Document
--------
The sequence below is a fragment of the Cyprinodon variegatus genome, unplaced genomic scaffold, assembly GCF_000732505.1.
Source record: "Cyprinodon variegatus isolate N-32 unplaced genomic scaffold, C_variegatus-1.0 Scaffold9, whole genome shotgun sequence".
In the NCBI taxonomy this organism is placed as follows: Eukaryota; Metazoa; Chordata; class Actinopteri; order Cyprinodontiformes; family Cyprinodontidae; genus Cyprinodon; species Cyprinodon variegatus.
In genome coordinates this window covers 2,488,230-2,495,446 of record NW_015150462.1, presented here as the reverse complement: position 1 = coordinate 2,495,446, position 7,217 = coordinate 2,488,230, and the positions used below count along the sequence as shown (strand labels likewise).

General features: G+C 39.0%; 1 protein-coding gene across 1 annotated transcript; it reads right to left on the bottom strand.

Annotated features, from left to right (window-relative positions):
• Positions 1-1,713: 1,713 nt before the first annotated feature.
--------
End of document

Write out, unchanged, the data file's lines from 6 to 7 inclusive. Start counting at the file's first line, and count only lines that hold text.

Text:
Annotated features, from left to right (window-relative positions):
• Positions 1-1,713: 1,713 nt before the first annotated feature.